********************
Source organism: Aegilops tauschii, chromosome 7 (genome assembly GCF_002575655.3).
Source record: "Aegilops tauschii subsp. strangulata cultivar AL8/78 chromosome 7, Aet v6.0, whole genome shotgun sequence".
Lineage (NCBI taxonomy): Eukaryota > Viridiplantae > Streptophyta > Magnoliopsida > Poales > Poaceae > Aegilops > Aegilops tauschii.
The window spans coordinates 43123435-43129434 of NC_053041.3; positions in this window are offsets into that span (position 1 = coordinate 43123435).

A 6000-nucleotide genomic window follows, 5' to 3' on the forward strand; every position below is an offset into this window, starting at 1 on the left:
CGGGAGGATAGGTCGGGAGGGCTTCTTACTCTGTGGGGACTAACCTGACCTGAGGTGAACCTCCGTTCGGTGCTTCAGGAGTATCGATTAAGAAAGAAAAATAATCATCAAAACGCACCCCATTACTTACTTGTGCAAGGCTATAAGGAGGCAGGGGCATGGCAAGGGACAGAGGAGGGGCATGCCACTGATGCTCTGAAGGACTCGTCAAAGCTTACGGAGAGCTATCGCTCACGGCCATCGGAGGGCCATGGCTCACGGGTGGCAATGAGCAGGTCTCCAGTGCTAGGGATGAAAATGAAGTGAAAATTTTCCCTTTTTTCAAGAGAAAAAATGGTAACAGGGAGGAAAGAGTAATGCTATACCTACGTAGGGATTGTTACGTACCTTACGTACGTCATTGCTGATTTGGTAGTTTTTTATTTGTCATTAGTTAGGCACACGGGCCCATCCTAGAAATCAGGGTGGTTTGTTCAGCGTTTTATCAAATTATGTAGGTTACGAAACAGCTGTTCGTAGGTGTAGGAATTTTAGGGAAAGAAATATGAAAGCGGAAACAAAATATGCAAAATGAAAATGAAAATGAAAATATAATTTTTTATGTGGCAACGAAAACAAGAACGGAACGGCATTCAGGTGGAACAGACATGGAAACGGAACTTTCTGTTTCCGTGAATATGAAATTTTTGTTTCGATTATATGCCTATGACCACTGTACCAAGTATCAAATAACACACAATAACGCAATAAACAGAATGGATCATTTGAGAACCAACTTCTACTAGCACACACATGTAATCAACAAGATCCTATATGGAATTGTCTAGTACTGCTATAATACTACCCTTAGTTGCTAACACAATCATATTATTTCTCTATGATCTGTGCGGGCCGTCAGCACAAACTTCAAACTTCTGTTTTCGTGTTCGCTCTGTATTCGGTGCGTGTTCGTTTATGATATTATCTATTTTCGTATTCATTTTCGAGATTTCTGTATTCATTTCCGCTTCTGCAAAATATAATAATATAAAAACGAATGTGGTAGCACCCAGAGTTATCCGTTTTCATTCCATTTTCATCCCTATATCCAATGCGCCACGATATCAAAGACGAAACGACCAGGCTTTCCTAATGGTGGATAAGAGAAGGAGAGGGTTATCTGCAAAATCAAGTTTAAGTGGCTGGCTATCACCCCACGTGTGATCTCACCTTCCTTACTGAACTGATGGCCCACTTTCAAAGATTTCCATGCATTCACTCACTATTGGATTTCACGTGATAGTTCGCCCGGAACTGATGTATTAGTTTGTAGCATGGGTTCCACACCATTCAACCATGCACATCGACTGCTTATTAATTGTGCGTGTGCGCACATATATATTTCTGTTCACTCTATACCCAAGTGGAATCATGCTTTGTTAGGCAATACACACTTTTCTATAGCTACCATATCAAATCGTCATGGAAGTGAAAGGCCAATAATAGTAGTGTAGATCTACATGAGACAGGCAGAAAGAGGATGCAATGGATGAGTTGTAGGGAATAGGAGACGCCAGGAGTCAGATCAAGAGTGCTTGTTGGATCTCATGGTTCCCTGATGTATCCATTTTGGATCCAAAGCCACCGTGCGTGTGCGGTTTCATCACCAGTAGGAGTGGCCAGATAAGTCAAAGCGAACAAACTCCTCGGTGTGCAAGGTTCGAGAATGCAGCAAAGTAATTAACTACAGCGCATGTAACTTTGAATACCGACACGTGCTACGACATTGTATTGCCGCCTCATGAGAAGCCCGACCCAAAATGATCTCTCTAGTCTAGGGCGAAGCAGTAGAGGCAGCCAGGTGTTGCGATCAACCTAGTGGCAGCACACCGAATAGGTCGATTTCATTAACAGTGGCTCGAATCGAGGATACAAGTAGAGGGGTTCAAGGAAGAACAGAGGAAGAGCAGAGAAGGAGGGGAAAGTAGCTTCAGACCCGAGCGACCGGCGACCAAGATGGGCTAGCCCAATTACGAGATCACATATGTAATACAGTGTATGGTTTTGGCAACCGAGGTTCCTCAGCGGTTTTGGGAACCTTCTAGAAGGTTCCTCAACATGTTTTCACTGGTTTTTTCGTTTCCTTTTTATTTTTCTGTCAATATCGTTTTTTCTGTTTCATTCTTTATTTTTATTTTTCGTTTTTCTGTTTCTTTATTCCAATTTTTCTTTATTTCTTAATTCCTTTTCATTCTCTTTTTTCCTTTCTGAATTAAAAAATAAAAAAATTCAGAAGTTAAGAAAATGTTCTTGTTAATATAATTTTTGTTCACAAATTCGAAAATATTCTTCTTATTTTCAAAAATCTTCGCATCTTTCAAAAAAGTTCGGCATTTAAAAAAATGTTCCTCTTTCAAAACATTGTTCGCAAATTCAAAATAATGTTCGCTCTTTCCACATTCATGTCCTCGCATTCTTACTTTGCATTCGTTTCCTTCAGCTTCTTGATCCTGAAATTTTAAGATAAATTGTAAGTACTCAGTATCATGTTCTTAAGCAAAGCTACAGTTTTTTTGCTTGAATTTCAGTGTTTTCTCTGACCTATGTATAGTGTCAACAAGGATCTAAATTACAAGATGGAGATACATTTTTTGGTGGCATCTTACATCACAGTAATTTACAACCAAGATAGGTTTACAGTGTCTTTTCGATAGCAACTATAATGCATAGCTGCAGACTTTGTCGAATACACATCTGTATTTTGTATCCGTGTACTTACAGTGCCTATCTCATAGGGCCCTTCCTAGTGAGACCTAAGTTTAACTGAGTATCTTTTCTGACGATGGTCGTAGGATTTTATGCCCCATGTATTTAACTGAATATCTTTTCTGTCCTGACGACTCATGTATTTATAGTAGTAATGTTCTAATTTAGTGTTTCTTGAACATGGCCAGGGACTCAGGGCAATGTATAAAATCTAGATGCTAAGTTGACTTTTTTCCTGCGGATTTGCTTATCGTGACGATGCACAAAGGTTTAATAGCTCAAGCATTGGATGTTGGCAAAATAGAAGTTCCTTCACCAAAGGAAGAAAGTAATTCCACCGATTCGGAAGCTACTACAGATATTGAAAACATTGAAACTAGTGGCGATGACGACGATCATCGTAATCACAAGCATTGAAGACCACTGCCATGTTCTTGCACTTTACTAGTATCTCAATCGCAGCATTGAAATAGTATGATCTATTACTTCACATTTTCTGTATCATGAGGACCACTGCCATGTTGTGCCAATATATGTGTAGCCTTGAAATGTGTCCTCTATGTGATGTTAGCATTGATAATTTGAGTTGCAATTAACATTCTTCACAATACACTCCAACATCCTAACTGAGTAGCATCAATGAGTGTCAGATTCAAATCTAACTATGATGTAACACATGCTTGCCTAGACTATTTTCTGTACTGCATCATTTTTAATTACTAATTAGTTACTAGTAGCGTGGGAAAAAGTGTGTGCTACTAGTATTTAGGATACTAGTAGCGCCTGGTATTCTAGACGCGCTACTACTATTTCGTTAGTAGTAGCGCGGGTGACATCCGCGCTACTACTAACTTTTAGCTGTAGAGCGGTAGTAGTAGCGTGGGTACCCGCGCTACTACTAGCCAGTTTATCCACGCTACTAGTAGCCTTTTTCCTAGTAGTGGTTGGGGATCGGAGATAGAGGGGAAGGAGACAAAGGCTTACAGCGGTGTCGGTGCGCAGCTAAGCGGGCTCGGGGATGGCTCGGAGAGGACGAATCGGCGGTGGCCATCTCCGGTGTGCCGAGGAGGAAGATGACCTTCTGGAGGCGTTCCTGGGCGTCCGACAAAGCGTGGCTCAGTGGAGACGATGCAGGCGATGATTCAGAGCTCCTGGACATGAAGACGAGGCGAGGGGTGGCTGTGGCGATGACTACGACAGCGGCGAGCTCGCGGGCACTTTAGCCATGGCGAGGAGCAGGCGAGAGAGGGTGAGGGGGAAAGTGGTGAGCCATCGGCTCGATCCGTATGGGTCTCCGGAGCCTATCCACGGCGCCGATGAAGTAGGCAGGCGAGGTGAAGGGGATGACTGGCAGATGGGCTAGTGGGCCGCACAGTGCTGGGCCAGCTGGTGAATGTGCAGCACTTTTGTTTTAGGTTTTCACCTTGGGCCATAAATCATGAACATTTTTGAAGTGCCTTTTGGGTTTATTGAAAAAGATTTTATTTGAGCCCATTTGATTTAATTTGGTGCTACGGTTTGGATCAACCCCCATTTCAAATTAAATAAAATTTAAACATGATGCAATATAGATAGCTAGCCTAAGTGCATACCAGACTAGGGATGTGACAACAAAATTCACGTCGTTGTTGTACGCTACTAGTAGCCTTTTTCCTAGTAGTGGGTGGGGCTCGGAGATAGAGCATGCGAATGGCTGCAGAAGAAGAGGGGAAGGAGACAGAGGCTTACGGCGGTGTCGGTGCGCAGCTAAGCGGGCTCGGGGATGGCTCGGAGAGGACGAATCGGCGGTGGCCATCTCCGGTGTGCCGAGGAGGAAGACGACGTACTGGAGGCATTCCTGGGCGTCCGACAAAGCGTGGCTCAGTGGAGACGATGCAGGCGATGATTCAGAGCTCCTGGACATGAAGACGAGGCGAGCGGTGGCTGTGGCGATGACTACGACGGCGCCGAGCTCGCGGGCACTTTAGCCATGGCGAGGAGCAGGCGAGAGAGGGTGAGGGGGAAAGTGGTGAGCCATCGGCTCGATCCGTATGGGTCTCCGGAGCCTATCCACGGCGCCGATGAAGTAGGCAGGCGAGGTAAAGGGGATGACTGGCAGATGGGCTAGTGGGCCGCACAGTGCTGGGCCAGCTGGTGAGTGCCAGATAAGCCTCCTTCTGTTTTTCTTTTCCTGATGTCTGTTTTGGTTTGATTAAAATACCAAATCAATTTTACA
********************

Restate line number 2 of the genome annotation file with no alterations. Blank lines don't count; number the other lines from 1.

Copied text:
Source record: "Aegilops tauschii subsp. strangulata cultivar AL8/78 chromosome 7, Aet v6.0, whole genome shotgun sequence".